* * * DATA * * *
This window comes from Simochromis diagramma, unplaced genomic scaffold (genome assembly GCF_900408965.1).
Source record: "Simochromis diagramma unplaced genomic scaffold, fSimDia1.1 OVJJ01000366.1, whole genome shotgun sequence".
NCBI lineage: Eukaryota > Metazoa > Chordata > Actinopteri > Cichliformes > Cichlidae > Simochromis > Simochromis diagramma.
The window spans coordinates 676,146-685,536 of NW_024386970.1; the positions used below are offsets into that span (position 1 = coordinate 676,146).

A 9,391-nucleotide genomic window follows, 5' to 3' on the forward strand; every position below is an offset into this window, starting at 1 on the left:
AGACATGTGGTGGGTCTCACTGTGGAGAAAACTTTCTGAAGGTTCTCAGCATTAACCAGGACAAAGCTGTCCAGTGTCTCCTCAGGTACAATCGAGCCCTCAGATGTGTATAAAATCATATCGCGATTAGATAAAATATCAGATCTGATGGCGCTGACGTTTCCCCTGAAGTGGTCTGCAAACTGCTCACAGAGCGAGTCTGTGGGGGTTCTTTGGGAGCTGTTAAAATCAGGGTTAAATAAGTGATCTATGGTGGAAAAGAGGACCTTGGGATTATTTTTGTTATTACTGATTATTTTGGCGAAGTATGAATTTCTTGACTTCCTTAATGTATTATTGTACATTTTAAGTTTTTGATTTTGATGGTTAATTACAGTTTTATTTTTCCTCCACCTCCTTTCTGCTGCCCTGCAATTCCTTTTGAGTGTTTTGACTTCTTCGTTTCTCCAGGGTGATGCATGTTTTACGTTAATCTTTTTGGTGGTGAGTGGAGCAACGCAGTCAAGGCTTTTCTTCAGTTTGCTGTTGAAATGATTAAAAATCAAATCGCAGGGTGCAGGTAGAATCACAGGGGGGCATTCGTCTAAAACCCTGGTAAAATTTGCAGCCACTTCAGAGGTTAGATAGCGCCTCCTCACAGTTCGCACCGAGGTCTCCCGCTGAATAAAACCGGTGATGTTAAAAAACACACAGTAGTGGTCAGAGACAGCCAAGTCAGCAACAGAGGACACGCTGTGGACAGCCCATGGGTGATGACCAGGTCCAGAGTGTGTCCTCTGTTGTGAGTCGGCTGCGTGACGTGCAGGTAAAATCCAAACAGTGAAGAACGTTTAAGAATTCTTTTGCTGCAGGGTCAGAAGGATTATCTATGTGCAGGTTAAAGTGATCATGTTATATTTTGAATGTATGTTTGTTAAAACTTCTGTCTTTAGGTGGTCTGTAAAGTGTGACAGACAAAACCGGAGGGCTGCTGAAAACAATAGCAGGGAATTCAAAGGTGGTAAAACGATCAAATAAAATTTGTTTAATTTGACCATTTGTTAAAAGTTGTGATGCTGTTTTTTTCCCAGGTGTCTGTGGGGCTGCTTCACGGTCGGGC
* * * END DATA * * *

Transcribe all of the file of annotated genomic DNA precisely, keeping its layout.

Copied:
This window comes from Simochromis diagramma, unplaced genomic scaffold (genome assembly GCF_900408965.1).
Source record: "Simochromis diagramma unplaced genomic scaffold, fSimDia1.1 OVJJ01000366.1, whole genome shotgun sequence".
NCBI lineage: Eukaryota > Metazoa > Chordata > Actinopteri > Cichliformes > Cichlidae > Simochromis > Simochromis diagramma.
The window spans coordinates 676,146-685,536 of NW_024386970.1; the positions used below are offsets into that span (position 1 = coordinate 676,146).

A 9,391-nucleotide genomic window follows, 5' to 3' on the forward strand; every position below is an offset into this window, starting at 1 on the left:
AGACATGTGGTGGGTCTCACTGTGGAGAAAACTTTCTGAAGGTTCTCAGCATTAACCAGGACAAAGCTGTCCAGTGTCTCCTCAGGTACAATCGAGCCCTCAGATGTGTATAAAATCATATCGCGATTAGATAAAATATCAGATCTGATGGCGCTGACGTTTCCCCTGAAGTGGTCTGCAAACTGCTCACAGAGCGAGTCTGTGGGGGTTCTTTGGGAGCTGTTAAAATCAGGGTTAAATAAGTGATCTATGGTGGAAAAGAGGACCTTGGGATTATTTTTGTTATTACTGATTATTTTGGCGAAGTATGAATTTCTTGACTTCCTTAATGTATTATTGTACATTTTAAGTTTTTGATTTTGATGGTTAATTACAGTTTTATTTTTCCTCCACCTCCTTTCTGCTGCCCTGCAATTCCTTTTGAGTGTTTTGACTTCTTCGTTTCTCCAGGGTGATGCATGTTTTACGTTAATCTTTTTGGTGGTGAGTGGAGCAACGCAGTCAAGGCTTTTCTTCAGTTTGCTGTTGAAATGATTAAAAATCAAATCGCAGGGTGCAGGTAGAATCACAGGGGGGCATTCGTCTAAAACCCTGGTAAAATTTGCAGCCACTTCAGAGGTTAGATAGCGCCTCCTCACAGTTCGCACCGAGGTCTCCCGCTGAATAAAACCGGTGATGTTAAAAAACACACAGTAGTGGTCAGAGACAGCCAAGTCAGCAACAGAGGACACGCTGTGGACAGCCCATGGGTGATGACCAGGTCCAGAGTGTGTCCTCTGTTGTGAGTCGGCTGCGTGACGTGCAGGTAAAATCCAAACAGTGAAGAACGTTTAAGAATTCTTTTGCTGCAGGGTCAGAAGGATTATCTATGTGCAGGTTAAAGTGATCATGTTATATTTTGAATGTATGTTTGTTAAAACTTCTGTCTTTAGGTGGTCTGTAAAGTGTGACAGACAAAACCGGAGGGCTGCTGAAAACAATAGCAGGGAATTCAAAGGTGGTAAAACGATCAAATAAAATTTGTTTAATTTGACCATTTGTTAAAAGTTGTGATGCTGTTTTTTTCCCAGGTGTCTGTGGGGCTGCTTCACGGTCGGGC